Emergency Tariff of 1921
|Long title||An Act Imposing temporary duties upon certain agricultural products to meet present emergencies, and to provide revenue; to regulate commerce with foreign countries; to prevent dumping of foreign merchandise on the markets of the United States; to regulate the value of foreign money; and for other purposes.|
|Enacted by||the 67th United States Congress|
|Effective||May 27, 1921|
|Public law||Pub.L. 67–10|
|Statutes at Large||Sess I, ch. 14, 42 Stat. 9–19|
The Emergency Tariff of 1921 of the United States was enacted on May 27, 1921. The Underwood Tariff, passed under President Woodrow Wilson, had Republican leaders in the United States Congress rush to create a temporary measure to ease the plight of farmers until a better solution could be put into place. With growing unrest in the American public, President Warren G. Harding and Congress passed the tariff.
In the 1920s, the most disconcerting economic issue was declining farm profits. From 1900 to 1920, American farmers had prospered while European agriculture suffered serious disruption during World War I, which made prices soared.
In 1919, Europeans began to close their markets by implementing tariff barriers. The period of American agricultural prosperity caused by rising demand had ended by the early 1920s. While American farms continued to grow because of previous wartime price and technological advances, the European demand for American farm products declined, and prices plummeted.
Wheat price fell from $2.50 to under $1.00 a bushel by late 1921. Many farmers found themselves unable to meet their loan repayments. Additionally, overproduction was depressing the profitability of the agriculture industry. With falling prices, low demand, and overproduction, farmers faced a serious problem.
The Emergency Tariff raised duties on most imported agricultural products, such as corn, wheat, sugar, wool, and meat.
The Emergency Tariff increased rates on wheat, sugar, meat, wool, and other agricultural products brought into the United States from foreign nations, which provided protection for domestic producers of those items. Farm state representatives saw the tariff as only the first step in a campaign for permanent protection and more government aid. Although the tariff was enacted to protect American products and as an attempt the diffuse the postwar recession, the protectionist legislation ultimately created an imbalance in international commerce by heightening economic nationalism.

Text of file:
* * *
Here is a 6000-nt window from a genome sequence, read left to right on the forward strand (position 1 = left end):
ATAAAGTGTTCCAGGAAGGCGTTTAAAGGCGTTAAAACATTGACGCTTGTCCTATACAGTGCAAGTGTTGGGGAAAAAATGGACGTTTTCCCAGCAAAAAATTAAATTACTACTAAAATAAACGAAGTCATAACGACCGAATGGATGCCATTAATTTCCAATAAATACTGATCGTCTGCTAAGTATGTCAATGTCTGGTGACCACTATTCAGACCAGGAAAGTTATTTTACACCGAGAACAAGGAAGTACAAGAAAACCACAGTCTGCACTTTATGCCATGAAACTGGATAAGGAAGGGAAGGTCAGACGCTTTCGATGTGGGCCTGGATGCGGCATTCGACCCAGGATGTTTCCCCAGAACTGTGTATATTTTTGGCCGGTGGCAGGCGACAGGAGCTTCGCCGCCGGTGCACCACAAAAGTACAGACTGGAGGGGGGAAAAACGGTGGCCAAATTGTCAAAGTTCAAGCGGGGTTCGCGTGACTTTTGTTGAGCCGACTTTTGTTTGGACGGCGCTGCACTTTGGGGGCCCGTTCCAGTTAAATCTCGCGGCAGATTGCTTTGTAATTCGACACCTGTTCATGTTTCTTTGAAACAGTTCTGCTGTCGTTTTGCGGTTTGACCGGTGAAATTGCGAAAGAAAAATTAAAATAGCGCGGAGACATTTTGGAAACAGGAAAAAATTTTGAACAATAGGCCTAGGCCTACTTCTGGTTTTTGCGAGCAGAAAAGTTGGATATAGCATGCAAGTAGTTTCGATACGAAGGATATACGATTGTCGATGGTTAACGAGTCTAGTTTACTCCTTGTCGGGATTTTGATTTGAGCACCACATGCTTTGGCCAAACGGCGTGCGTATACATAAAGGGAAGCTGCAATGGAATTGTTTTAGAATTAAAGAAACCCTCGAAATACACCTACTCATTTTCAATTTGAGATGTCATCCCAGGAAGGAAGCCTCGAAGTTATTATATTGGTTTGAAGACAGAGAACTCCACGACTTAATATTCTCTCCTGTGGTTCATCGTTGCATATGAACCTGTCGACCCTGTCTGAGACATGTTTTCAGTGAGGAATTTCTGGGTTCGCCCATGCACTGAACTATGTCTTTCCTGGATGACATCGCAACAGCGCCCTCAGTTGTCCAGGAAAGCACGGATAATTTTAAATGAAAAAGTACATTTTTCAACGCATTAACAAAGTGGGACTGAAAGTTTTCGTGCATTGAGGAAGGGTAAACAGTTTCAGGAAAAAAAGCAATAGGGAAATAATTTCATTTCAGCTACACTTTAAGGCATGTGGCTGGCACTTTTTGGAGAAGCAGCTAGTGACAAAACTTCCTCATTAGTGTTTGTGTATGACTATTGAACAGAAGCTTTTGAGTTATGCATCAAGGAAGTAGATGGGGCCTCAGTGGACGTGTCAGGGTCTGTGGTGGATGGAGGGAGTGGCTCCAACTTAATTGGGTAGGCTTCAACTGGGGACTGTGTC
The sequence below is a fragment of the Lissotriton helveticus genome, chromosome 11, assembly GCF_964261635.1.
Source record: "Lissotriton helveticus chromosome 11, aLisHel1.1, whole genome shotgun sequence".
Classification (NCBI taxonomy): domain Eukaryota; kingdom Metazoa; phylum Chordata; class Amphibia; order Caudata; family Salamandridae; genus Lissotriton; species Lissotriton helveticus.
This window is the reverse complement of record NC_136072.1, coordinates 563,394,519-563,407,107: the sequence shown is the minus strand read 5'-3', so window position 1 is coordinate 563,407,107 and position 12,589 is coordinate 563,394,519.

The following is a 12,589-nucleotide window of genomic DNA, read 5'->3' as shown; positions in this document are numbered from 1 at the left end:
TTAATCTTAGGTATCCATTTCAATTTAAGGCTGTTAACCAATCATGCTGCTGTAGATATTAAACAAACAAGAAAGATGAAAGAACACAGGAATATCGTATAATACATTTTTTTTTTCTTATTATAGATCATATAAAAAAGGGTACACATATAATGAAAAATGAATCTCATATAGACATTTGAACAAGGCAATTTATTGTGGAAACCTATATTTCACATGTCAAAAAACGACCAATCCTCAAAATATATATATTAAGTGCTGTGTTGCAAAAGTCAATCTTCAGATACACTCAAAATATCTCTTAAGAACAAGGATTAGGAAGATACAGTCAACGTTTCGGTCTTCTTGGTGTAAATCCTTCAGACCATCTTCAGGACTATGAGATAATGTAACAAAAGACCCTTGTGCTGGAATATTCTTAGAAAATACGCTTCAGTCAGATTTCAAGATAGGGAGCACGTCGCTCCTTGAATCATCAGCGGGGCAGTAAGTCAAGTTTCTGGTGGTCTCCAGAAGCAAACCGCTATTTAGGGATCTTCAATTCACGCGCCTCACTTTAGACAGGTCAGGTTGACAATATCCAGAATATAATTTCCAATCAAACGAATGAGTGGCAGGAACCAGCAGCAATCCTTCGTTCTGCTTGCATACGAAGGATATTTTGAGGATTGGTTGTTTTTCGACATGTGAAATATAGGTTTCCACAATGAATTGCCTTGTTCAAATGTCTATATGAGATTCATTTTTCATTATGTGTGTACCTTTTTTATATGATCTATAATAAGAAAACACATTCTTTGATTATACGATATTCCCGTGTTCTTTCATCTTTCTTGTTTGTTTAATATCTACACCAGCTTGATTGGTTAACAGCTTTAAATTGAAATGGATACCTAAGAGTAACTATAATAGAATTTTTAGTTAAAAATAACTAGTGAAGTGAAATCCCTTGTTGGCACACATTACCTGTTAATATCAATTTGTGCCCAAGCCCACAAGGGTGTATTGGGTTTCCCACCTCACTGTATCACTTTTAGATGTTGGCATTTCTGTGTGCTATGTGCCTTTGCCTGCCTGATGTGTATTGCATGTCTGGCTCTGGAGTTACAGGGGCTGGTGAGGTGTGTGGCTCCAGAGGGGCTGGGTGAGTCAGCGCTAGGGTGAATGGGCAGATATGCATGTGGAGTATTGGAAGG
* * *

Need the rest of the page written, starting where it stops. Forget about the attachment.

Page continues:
When the tariff was first discussed in January 1921, the records of commerce revealed that the US exported that month over 60,000,000 pounds of cottonseed oil the countries of Europe. Six months later, exports to Europe had been reduced to between 5,000,000 and 10,000,000 pounds monthly.
The measure remained in effect until the enactment of the Fordney-McCumber Tariff in 1922, one year after the Emergency Tariff was passed. The new, permanent tariff raised the rates even higher. Also in 1922, the Capper-Volstead Act was passed; it was designed to protect farm co-operatives by exempting them from antitrust laws.
The Report on the Emergency Tariff stated that the effects of the emergency duties had been obscured by the great change in prices of all commodities in the past 18 months (since it had gone into effect). When the Act became effective, the US and the rest of the world were in the midst of the greatest price decline that had occurred over many years.
In fall and winter 1921, a revival set in, and the price index went up about 20 points. That rise in the price index must be considered when the effect of the emergency tariff is studied. The report stated that after the passage of the act, prices practically never rose immediately.
It was also noted that in some cases, a decrease of imports, as well as a continued decline in agricultural prices in the US, preceded the enactment of the emergency law.
List of taxed items
Wheat: wheat flour and semolina; flaxseed: corn; beans; peanuts or ground beans; potatoes, onions, rice, rice flour, and rice meal; lemons; peanut, cottonseed, coconut, soya bean, and olive oil; cattle, sheep, fresh and frozen beef, veal, mutton, lamb, and pork; meats of all kinds of prepared or preserved, not specifically provided for; cotton having a staple of one and three-eighths inches or more in length; manufactures of such cotton; wool, other than carpet wool; such wool when advanced in manufacture; sugars and molasses; butter and substitutes therefor; cheese and substitutes therefor; fresh, preserved, and condensed milk; sugar of milk; cream; wrapper tobacco; apples; cherries; and olives.
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- The twenties in America: politics and history By Niall A. Palmer
- The Twenties in America: politics and history By Niall A. Palmer
- By United States. Government Printing Office
- United States Tariff Commission Report on the emergency tariff act of May 27, 1921
- United States Tariff Commission-Report on the emergency tariff act of May 27, 1921